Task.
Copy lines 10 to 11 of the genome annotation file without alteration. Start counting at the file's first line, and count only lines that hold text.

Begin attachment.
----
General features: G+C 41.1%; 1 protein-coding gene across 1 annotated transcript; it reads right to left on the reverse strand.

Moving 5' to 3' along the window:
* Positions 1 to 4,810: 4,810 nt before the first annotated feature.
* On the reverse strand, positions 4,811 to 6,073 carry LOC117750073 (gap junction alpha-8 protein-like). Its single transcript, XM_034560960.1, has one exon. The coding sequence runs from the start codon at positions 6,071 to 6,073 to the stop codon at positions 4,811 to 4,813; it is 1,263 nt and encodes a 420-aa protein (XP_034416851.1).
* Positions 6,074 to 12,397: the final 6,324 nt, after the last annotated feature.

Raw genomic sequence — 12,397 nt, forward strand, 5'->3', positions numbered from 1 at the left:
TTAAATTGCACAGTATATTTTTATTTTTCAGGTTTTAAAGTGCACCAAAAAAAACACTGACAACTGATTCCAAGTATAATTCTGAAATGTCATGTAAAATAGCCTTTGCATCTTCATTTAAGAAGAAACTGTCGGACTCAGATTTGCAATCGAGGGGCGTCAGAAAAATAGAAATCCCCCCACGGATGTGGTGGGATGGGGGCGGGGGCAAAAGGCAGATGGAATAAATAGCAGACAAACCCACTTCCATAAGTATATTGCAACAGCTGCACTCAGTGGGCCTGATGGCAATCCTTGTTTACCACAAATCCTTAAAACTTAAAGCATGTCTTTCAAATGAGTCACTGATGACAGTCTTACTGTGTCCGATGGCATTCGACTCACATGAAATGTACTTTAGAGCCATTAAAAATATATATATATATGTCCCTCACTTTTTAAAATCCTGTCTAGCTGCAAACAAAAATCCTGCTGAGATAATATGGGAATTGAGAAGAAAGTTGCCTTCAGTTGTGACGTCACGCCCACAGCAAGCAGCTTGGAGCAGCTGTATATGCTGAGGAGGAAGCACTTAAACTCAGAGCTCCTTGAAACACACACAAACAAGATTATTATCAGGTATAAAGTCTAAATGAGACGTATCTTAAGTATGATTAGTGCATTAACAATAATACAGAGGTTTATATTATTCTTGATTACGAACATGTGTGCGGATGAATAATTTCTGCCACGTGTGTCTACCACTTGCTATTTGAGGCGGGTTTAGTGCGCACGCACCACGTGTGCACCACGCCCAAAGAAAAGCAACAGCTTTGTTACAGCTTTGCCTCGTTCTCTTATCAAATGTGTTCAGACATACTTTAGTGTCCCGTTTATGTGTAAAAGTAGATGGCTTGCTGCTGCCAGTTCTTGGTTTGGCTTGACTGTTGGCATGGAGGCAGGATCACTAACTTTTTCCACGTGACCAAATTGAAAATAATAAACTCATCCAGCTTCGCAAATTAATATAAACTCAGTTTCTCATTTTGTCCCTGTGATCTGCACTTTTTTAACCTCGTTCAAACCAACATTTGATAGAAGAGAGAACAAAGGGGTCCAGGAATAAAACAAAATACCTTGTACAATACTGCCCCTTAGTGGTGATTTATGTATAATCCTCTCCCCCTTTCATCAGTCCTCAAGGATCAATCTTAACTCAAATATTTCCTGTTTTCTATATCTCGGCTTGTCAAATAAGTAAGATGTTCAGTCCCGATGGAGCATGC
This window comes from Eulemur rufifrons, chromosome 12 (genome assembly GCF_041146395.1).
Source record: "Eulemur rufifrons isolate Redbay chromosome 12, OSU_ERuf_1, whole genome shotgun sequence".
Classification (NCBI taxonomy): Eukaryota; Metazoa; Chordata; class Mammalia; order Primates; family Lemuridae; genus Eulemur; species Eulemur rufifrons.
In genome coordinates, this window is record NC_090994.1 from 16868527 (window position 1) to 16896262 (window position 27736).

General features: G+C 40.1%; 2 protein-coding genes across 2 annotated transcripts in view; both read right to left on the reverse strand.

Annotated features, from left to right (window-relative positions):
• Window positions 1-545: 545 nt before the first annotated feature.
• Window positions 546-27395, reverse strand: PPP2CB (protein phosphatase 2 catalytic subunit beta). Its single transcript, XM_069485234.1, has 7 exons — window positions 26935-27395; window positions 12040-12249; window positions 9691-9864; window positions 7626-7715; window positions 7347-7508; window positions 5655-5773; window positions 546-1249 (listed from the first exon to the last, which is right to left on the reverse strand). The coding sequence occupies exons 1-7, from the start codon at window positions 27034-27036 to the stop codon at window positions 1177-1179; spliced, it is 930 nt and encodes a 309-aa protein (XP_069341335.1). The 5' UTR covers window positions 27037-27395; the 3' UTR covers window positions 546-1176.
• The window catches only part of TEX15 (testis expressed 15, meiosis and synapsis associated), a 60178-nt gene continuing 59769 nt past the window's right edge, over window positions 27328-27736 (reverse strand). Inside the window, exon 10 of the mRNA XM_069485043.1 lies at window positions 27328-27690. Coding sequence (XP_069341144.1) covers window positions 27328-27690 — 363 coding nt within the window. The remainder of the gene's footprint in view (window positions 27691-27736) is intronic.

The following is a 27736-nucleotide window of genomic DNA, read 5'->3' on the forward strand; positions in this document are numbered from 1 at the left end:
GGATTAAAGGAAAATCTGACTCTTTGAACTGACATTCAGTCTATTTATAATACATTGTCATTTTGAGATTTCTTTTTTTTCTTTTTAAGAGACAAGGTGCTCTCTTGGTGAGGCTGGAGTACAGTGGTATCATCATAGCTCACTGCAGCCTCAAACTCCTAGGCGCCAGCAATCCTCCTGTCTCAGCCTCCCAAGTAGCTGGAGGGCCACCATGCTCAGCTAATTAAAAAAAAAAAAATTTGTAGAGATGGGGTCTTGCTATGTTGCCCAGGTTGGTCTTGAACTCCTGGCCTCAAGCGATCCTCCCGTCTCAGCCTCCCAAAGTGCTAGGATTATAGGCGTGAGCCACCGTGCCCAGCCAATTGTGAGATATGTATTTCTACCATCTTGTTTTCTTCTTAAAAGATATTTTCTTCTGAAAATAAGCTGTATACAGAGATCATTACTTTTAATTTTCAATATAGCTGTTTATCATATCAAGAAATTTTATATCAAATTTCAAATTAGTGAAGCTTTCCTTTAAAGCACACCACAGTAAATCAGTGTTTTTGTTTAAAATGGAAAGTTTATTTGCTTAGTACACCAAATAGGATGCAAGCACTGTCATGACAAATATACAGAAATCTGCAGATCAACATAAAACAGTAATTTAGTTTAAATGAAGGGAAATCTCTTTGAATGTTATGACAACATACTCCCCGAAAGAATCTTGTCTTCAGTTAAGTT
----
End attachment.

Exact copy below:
Classification (NCBI taxonomy): Eukaryota; Metazoa; Chordata; class Mammalia; order Primates; family Lemuridae; genus Eulemur; species Eulemur rufifrons.
In genome coordinates, this window is record NC_090994.1 from 16868527 (window position 1) to 16896262 (window position 27736).